From an early age, I’ve loved Japanese cooking. My Grandma Toshiko’s kitchen is one of the most magical places you can visit – full of delicious smells, wonderful tastes, and looking out onto a beautiful Japanese garden that’s alive with plants, birds and squirrels.
Here’s another reason my grandma’s amazing. Ever since I was small, I’ve admired several dolls she has around her house. They wear gorgeous kimonos that look like they date back to the time of the samurais, their luxurious black hair is perfectly coiffed, and they’re perfect down to the most minute detail. It wasn’t until just recently that I learned that my grandmother actually made these incredible dolls. Apparently young Japanese women back in Japan learned all sorts of sophisticated skills, and these dolls were part of her training.
So, when I admired the gorgeous, hand-painted silk scrolls on the walls at her house, I was impressed (but not surprised) to learn that the artist was actually Grandma Toshiko as well. Of course, she also makes her own clothes, cuts her own hair and has a Japanese garden at her home that she opens up for tours. She’s so accomplished, gracious, and self-assured, even into her nineties. A seriously impressive woman and one I’m so honored to know.
Getting back to the cooking, making nigiri is delightfully easy, especially if you have sushi meshi ready.
Prepare the Sushi Meshi (This is the sticky, vinegary, slightly sweet rice that’s the foundation of sushi dishes.) When the sushi rice is done cooking, remove from its pot and spread 3 cups cooked sushi rice in a long, rectangular pan with edges. We use a glass baking dish.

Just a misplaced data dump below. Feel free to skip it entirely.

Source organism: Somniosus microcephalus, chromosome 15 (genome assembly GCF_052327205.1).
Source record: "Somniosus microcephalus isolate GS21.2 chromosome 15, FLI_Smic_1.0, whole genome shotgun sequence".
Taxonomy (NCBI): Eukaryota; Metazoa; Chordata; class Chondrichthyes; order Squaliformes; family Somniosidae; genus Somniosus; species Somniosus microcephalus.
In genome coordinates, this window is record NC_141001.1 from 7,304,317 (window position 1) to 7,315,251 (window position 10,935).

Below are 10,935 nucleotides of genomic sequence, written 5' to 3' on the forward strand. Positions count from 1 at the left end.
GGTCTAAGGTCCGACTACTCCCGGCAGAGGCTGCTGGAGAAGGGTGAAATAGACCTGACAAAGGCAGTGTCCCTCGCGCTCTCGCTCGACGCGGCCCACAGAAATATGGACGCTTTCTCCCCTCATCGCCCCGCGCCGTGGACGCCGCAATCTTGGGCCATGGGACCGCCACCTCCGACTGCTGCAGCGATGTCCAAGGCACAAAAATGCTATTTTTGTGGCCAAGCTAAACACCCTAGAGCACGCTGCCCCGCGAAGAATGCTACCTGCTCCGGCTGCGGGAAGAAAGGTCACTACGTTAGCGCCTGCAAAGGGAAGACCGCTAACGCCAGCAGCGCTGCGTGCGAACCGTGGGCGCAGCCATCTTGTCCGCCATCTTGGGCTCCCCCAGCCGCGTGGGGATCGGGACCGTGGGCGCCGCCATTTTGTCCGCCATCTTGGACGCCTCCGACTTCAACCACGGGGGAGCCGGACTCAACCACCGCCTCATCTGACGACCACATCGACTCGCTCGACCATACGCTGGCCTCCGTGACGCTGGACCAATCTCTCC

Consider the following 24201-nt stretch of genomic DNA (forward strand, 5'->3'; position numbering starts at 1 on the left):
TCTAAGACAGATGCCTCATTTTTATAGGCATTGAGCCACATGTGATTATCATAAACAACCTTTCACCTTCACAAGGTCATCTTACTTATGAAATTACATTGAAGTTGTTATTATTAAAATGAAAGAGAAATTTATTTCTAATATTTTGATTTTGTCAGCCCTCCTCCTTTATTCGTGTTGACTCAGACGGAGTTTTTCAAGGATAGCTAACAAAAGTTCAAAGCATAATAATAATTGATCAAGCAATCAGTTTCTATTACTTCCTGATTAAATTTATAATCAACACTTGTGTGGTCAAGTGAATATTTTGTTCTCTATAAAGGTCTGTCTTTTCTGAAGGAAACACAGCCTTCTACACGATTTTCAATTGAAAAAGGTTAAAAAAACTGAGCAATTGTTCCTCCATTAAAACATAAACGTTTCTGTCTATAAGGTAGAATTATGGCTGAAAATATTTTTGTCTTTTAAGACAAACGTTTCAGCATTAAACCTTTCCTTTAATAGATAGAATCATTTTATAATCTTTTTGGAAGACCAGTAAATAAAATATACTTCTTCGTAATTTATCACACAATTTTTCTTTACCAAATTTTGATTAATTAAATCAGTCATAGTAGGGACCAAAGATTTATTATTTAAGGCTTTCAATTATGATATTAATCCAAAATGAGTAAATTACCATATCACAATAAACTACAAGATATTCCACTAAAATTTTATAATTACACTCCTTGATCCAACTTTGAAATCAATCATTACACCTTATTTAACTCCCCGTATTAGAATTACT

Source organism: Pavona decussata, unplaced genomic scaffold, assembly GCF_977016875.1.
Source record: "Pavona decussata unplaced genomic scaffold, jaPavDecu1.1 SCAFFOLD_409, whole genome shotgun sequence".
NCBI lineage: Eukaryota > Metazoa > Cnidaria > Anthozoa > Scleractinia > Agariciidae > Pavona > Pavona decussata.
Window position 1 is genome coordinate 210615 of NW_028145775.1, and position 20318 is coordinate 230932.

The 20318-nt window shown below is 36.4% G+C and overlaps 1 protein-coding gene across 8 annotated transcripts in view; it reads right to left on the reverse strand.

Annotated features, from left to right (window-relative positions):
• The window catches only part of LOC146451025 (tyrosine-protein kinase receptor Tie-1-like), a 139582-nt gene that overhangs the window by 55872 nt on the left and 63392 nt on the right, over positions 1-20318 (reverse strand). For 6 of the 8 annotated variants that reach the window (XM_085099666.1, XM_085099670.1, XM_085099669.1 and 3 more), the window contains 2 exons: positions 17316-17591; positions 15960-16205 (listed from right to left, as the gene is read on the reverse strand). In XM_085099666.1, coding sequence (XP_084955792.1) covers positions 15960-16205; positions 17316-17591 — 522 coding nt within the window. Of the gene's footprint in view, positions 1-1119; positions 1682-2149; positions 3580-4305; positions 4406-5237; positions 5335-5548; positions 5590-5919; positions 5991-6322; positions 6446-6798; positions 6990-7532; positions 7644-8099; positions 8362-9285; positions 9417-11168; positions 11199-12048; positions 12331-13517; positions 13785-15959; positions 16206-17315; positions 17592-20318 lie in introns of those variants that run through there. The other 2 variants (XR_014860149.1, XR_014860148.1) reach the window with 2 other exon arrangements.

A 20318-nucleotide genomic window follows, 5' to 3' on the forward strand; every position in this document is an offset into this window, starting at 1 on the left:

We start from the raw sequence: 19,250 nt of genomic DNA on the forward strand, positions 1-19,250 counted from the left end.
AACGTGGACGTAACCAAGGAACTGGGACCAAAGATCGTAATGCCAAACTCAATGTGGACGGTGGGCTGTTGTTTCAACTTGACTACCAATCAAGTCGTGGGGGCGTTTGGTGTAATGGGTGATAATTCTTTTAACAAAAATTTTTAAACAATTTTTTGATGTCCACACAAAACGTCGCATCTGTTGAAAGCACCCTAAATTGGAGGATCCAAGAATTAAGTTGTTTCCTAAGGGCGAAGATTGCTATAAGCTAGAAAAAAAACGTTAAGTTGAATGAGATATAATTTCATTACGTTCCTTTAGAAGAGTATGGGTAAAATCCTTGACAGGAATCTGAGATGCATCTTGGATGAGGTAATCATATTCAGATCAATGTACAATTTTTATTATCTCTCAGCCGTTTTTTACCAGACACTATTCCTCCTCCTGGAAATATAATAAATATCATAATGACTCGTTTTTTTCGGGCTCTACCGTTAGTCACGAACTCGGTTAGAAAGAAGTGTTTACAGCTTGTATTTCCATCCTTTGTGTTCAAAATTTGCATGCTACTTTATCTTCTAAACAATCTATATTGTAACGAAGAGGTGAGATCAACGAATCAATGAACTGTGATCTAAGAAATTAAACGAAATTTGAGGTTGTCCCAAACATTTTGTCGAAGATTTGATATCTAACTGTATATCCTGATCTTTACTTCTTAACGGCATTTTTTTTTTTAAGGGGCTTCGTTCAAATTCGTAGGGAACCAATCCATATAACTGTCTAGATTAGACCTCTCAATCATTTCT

In a small saucepan, heat 3/4 cup rice vinegar, 1 1/2 T sugar and 3 tsp salt. Stir over medium heat until the sugar is melted.
Sprinkle the sugar-vinegar mixture over five cups of cooked sushi rice and, using a little rice paddle or spatula, gently fluff and stir the rice until the liquid is incorporated. Fan the rice with your other hand as you do this. The rice will start to cool (which is good) and also start to take on a shininess (also good).
Shape the Sushi Wet your hands on a damp towel. Don’t let your hands get too wet, or it’ll change the texture of the rice. But wet enough that the rice doesn’t stick to your hands. Pick up some rice and, holding a slightly-larger-than-a-walnut amount, gently squeeze and pat it into a torpedo shape. It will start to get a little glisteny and hold its shape. Don’t over-handle, but definitely don’t be afraid to shape the rice.
As you finish each torpedo, set it down on a serving dish. Continue making little torpedos. Put a little dab of wasabi on top in the middle of the rice balls.
Using sushi-grade sashimi purchased from your local specialty market, cut off thin slices of fish and lay them on top of each rice torpedo. (These slices are a little on the thick side. I’d make them thinner next time.)
Enjoy with futomaki, perhaps.
- Futomaki Sushi Rolls – A Lesson from Grandma Toshiko (seattlefoodshed.wordpress.com)